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Re: The Static Analysis Market and You
From: "Dave Hull" <dphull () trustedsignal com>
Date: Tue, 14 Oct 2008 21:25:32 -0500

On Tue, Oct 14, 2008 at 9:53 AM, Dave Aitel <dave () immunityinc com> wrote:
Hash: SHA1

One of the major problems with the technology is that you have to be a super
genius code auditor to decide if the vulnerabilities are real or not.

For the most part, I agree with what you're saying, but I disagree
with this statement. I work with Fortify. Maybe it's the code we're
producing, but thus far most of the false positives have been easy to
spot. What bothers me more is when developers follow the Fortify's
recommendations to correct issues, re-scan the code and Fortify
continues to flag it as vulnerable. We end up suppressing the issue
and in the developer's mind the tool is called into question.

I believe SCA tools should be considered another layer in the
defense-in-depth strategy. Train developers. Build security into the
development process, beginning with requirements gathering. Have
security participate in the architecture and planning of the project.
Do code reviews for security issues, both manually and with automated
tools. Pen test the final product with automated tools and manually.

I'm currently reading Brian Chess' and Jacob West's _Secure
Programming with Static Analysis_. The author's are from Fortify and
they lay out some ground rules early in the book. They refer to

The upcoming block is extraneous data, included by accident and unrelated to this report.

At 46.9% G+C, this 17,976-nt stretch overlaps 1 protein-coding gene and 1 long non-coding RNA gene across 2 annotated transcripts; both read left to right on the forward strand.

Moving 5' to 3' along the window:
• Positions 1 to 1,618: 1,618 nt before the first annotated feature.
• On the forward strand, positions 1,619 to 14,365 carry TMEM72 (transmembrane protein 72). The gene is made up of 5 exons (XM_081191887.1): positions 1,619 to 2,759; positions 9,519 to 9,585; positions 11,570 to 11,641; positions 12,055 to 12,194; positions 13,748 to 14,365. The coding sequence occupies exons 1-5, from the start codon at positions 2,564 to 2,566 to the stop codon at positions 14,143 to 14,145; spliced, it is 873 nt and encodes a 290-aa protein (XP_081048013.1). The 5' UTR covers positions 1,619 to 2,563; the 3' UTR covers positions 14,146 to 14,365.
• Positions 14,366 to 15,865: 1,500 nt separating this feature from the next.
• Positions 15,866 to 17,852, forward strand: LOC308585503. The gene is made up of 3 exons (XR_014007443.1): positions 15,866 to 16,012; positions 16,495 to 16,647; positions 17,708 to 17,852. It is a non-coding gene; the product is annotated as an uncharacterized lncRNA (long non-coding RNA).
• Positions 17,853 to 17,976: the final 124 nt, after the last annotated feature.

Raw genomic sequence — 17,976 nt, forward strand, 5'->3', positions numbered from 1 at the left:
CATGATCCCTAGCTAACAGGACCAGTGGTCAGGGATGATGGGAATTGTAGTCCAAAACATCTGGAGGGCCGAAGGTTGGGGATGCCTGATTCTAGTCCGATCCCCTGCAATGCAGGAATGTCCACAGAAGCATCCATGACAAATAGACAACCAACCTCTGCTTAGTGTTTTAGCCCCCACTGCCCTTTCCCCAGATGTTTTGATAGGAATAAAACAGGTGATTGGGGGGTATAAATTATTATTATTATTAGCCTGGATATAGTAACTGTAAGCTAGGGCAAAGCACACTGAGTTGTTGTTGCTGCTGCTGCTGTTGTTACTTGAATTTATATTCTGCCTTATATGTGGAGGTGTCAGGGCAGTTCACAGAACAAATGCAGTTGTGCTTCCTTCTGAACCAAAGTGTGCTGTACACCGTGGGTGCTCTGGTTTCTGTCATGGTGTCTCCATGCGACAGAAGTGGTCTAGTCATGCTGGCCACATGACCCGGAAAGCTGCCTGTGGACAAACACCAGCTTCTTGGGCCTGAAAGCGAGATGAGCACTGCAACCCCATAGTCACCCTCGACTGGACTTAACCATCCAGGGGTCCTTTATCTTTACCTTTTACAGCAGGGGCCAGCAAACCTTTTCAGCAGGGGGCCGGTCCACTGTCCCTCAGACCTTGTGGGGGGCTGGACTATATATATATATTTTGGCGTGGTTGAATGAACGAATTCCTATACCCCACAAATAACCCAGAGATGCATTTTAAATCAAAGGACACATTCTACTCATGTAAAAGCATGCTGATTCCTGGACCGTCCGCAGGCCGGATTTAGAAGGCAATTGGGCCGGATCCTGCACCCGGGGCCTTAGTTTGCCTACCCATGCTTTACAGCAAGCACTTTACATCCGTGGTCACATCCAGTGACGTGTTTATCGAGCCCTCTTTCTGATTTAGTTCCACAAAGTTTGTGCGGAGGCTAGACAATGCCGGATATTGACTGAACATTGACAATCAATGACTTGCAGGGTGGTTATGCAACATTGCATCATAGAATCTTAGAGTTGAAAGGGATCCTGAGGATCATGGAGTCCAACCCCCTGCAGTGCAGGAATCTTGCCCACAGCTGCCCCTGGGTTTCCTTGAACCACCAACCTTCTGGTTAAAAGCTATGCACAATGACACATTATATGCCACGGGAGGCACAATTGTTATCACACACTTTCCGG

something they call the "exploitability trap," wherein the SCA tool
flags a given piece of code as vulnerable and the developer says, "I
won't fix that unless you can prove it's exploitable." The authors
recommend avoiding this trap by categorizing vulnerable code as:

1. Obviously exploitable
2. Ambiguous
3. Obviously secure

If something isn't obviously secure, it should be refactored until it
is. As a developer, that's annoying. As a security person, it seems
reasonable. It's more fun to refactor code than to send breach
notifications to millions of customers.

What keeps me up at night is not the false positives, but the false
negatives. I can't find it at the moment, but one review of the big
three products in this space said that they caught around 40% of the
vulnerabilities. Another concern is what Gary McGraw has referred to
as the Bug Parade. SCA tools may be useful for finding bugs, but they
don't help us find logic flaws.

The Nist Survey

Thanks for the synopsis. The web site says the results won't be
published until Dec. I can't wait to see them.

Those are not good signs for the technology field as a whole. One
possibility is that more research dollars will flood into the space
and the technology will get better and live up to its marketing.

Does anything ever live up to its marketing? I'd settle for continuous
product improvement and honest claims.

Dave Hull
Public key: http://trustedsignal.com/pubkey.txt
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